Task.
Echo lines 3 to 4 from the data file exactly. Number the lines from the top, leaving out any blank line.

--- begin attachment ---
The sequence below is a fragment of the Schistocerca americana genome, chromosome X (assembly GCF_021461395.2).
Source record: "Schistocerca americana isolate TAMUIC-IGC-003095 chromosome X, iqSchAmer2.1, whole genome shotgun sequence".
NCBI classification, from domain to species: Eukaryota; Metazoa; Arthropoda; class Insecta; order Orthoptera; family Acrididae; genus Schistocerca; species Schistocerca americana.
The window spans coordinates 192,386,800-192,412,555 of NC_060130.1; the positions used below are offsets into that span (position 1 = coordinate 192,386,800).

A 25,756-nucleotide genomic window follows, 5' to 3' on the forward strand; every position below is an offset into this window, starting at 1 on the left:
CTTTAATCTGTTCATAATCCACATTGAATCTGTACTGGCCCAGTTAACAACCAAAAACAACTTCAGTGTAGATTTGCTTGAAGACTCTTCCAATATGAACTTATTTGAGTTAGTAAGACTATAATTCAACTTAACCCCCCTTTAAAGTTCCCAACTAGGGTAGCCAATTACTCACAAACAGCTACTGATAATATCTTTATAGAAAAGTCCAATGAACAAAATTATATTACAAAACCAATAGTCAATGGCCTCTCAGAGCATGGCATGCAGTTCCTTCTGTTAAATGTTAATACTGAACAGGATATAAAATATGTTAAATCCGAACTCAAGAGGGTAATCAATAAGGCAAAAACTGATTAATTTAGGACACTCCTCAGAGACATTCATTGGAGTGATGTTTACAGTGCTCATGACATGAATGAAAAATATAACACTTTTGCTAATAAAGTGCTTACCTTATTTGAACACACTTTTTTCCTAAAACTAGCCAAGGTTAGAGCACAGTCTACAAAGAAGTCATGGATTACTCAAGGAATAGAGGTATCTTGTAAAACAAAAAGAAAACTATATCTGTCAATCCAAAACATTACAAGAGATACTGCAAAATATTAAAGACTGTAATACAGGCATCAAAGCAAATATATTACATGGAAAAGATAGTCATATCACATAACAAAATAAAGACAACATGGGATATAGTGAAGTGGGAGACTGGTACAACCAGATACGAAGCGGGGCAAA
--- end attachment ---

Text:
NCBI classification, from domain to species: Eukaryota; Metazoa; Arthropoda; class Insecta; order Orthoptera; family Acrididae; genus Schistocerca; species Schistocerca americana.
The window spans coordinates 192,386,800-192,412,555 of NC_060130.1; the positions used below are offsets into that span (position 1 = coordinate 192,386,800).